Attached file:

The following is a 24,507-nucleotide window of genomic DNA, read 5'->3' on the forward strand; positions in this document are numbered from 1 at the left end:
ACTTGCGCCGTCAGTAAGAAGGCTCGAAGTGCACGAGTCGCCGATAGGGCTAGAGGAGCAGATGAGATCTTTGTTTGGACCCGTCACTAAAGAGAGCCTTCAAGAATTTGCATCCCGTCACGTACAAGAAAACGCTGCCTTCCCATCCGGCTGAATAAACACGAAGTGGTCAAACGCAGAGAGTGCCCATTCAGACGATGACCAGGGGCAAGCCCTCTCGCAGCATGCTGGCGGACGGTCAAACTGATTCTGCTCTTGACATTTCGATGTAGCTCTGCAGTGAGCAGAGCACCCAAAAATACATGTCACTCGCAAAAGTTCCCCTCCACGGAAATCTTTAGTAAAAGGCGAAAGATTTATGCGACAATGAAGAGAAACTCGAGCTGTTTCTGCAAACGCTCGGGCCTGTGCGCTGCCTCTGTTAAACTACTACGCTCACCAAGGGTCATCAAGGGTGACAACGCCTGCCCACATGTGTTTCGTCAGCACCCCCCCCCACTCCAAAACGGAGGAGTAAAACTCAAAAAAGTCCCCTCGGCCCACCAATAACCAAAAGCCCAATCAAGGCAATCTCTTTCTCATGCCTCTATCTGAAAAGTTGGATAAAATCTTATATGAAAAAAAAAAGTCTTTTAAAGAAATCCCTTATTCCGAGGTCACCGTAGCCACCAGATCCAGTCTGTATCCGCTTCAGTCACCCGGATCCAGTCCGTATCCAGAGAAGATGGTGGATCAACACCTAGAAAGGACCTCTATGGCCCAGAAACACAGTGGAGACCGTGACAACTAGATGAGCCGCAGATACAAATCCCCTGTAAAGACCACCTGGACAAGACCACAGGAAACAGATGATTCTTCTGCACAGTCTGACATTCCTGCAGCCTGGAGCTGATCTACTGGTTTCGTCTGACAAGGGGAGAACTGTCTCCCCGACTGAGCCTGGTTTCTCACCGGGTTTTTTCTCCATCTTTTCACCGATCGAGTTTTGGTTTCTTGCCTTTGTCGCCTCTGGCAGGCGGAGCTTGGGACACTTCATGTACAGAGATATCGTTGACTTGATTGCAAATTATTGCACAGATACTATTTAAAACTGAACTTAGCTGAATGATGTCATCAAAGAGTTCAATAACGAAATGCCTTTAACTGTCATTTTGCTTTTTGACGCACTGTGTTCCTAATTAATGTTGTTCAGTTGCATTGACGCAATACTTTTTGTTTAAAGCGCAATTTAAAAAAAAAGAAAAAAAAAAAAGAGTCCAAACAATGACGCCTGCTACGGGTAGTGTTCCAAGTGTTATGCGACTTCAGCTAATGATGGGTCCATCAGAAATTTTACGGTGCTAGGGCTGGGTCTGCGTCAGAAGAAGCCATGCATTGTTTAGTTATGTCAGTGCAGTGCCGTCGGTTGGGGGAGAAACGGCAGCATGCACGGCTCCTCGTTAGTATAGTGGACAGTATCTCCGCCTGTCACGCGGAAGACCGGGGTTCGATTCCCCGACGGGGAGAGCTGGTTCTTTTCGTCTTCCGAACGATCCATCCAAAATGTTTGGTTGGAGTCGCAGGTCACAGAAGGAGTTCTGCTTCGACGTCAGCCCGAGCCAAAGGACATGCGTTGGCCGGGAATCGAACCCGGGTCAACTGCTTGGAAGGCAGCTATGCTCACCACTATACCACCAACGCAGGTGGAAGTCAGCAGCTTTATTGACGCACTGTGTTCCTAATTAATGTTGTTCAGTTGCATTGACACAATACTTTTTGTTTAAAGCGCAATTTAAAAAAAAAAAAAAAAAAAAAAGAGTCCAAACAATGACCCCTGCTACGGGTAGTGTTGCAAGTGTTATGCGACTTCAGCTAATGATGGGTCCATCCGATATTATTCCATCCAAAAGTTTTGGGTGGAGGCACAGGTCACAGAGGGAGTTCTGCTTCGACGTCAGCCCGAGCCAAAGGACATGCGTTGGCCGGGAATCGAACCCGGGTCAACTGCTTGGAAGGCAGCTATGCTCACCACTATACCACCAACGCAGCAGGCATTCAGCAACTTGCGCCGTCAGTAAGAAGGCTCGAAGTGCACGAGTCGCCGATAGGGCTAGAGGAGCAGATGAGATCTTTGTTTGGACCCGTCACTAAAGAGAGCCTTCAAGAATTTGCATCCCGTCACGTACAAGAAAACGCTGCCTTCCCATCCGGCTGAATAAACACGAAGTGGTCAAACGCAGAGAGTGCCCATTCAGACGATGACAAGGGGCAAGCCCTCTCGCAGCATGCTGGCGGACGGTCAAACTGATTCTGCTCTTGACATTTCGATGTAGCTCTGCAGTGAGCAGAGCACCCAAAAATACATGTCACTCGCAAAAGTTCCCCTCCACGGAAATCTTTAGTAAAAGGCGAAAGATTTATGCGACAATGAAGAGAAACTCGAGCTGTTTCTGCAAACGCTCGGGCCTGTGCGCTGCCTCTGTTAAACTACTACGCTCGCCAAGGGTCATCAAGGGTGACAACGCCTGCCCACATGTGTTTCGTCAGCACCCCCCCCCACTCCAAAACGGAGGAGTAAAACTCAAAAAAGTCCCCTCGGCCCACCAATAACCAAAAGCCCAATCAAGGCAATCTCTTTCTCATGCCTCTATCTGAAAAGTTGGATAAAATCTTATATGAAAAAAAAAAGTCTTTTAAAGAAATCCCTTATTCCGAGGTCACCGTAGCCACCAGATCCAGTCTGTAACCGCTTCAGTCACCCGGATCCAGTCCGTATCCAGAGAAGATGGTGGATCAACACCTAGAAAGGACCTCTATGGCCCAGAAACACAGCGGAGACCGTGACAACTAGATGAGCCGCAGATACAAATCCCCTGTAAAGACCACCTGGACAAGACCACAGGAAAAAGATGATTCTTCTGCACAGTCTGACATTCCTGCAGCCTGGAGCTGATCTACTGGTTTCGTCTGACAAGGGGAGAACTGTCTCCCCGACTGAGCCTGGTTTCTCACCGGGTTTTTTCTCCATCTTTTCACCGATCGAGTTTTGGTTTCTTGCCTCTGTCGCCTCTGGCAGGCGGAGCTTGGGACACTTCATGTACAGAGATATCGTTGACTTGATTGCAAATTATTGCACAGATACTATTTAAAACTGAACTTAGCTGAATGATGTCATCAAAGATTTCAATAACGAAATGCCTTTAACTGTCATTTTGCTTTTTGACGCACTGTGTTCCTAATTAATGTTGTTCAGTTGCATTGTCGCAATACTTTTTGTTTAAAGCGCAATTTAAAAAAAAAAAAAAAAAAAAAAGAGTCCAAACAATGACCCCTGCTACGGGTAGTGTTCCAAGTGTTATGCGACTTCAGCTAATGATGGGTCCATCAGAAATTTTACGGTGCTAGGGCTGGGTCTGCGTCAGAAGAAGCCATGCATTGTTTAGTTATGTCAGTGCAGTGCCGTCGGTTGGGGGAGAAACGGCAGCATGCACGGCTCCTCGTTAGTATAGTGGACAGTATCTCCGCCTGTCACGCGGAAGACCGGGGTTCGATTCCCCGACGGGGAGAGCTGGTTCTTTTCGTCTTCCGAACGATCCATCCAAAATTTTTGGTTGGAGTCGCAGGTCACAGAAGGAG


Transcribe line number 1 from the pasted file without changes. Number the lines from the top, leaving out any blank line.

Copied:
The following is a 24,507-nucleotide window of genomic DNA, read 5'->3' on the forward strand; positions in this document are numbered from 1 at the left end: